In some embodiments, the electron injection layer may be formed by codeposition of cesium carbonate and an electron transporting material. From the viewpoint of ensuring high electron injection performance, the thickness of the electron injection layer may be 10 nm to 100 nm. During codeposition, cesium carbonate may be decomposed and converted into suboxides, such as (Cs11O3)Cs10, (Cs11O3)Cs, and Cs11O3 in the electron injection layer. The cesium and the organic compound (electron transporting material) may form a coordination compound.

The organic compound layers of the organic EL element of the present disclosure may be formed in a dry process performed by, for example, vacuum deposition, ionized deposition, sputtering, or using plasma. Alternatively, the organic compound layers may be formed in a wet process performed by a known coating method using a material dissolved in a solvent, such as spin coating, dipping, a cast method, Langmuir-Blodgett (LB) method, or an ink jet method.

Layers formed by vacuum deposition, solution coating, or the like are unlikely to crystallize and are thus stable over time. If an organic compound layer is formed by coating, an appropriate binder resin may be used in combination with the material of the layer.

Examples of the binder resin include, but are not limited to, polyvinylcarbazole resin, polycarbonate resin, polyester resin, ABS resin, acrylic resin, polyimide resin, phenol resin, epoxy resin, silicone resin, and urea resin.

Such a binder resin may be used in the form of homopolymer or copolymer as a single material, or may be used in combination in the form of a mixture. Other known additives, such as a plasticizer, an antioxidant, and an ultraviolet light adsorbent, may further be used, if necessary.

Protective Layer

The organic EL element of the present disclosure may include a protective layer. The protective layer is a layer of a material that is much poorly permeable to oxygen and water from the outside, such as a silicon nitride (SiN) or silicon nitroxide (SiON) layer formed by chemical vapor deposition (CVD), an aluminum oxide layer formed by atomic layer deposition (ALD), or a silicon oxide or titanium oxide layer. The protective layer may be defined by a single layer or a plurality of layers (multilayer structure) provided that it can sufficiently block water. The multilayer protective layer may be composed of layers made of different materials or layers made of the same material but varying in density. In some embodiments, the protective layer may be formed in view of refractive index so as to help the extraction of light from the organic EL element. The protective layer may be called a sealing layer. The thickness of the protective layer may be, but is not limited to, 1.6 μm to 3.0 μm or 2.0 μm to 2.8 μm.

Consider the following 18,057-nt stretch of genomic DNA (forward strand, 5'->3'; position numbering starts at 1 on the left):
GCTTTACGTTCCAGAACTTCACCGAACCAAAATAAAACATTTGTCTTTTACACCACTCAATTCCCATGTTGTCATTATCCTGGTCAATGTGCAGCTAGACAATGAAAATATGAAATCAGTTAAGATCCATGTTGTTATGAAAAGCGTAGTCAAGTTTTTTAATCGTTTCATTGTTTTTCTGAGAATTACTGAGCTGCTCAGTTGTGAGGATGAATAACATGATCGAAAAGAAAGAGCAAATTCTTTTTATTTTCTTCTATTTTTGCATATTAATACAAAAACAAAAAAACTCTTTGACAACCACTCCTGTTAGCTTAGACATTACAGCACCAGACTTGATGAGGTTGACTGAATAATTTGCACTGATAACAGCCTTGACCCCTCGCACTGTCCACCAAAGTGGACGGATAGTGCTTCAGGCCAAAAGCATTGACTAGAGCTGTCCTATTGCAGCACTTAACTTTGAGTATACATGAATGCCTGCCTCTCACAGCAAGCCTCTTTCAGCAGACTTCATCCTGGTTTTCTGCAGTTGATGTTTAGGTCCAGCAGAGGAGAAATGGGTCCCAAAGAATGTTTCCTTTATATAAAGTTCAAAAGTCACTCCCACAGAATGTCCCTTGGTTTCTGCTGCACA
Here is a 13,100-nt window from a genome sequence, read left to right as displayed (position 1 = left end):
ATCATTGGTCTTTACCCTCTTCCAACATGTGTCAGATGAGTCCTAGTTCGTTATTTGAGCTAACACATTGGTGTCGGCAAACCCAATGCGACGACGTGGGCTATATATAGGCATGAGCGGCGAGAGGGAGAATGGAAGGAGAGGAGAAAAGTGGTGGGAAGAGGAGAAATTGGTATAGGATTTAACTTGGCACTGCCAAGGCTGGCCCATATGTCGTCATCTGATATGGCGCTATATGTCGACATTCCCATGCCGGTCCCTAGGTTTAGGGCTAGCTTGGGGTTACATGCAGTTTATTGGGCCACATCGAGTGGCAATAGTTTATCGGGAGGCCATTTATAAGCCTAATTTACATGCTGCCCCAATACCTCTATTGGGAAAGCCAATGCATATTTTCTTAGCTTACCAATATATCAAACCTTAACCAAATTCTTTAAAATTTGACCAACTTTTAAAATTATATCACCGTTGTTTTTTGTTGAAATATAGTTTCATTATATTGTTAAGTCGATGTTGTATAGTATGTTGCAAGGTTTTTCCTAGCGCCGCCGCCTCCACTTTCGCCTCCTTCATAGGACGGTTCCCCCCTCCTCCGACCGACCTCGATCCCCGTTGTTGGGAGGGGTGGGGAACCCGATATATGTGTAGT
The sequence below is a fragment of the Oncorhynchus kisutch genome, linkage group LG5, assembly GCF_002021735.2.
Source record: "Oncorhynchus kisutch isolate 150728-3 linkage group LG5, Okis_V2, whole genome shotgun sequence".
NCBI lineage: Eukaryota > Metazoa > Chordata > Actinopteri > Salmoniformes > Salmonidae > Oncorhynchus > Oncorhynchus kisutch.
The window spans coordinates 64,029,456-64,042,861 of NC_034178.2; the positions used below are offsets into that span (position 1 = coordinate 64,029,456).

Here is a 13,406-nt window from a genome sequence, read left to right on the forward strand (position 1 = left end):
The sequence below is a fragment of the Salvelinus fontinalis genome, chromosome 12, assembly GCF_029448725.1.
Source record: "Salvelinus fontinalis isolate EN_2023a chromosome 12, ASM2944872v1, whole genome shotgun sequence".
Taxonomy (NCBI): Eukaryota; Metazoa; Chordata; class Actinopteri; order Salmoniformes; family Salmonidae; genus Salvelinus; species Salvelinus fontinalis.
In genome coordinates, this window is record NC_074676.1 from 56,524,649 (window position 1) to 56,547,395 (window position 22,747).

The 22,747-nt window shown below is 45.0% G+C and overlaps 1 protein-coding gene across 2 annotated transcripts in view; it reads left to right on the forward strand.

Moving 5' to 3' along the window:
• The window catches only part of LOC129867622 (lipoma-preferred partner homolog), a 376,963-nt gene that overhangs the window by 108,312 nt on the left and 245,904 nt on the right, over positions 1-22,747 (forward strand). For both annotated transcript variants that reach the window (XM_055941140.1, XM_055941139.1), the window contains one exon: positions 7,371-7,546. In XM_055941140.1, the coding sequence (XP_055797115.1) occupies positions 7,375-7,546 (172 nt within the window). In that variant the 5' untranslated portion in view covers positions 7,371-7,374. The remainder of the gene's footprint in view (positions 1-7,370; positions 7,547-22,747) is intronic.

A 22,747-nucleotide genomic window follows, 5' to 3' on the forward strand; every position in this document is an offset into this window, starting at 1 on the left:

Planarizing Layer

The organic EL element may further include a planarizing layer covering the uneven or rough surface of the protective layer. Therefore, in at least some embodiments, the protective layer is formed over the surface of the protective layer. Thus, the planarizing layer prevents the protective layer from scattering light at the slants of the uneven surface thereof, suppressing mixing colors. The planarizing layer may be defined by a resin layer formed by coating.

Color Filter

The organic EL element may further include a color filter. The color filter may be formed by applying a color resist onto the planarizing layer and patterning the color resist by lithography. The color resist contains, for example, a photo-curable resin, and portions thereof irradiated with ultraviolet light or the like are cured, thus forming a pattern. The negative/positive mechanism of curing with ultraviolet light may be reversed.

In an embodiment, the color filter may include R, G, and B color filters. The R, G, and B color filters may be arranged in a striped array, a square array, a delta array, or a Bayer array.

Filling Layer

The organic EL element may further include a filling layer between the color filter and an opposing substrate. The filling layer may be made of an organic material such as acrylic resin, epoxy resin, or silicone resin. The filling layer and the color filter may be separated by a planarizing layer disposed therebetween. This planarizing layer may be made of the same material as or a different material from the planarizing layer between the color filter and the protective layer. In some embodiments, the two planarizing layers are made of the same material. Use of the same material enhances the adhesion between the planarizing layers outside the display region.

Opposing Substrate

The organic EL element of the present disclosure may include another substrate (opposing substrate) opposite the above-described substrate. The opposing substrate may be transparent. The opposing substrate may be made of, for example, transparent glass, a transparent plastic, or the like.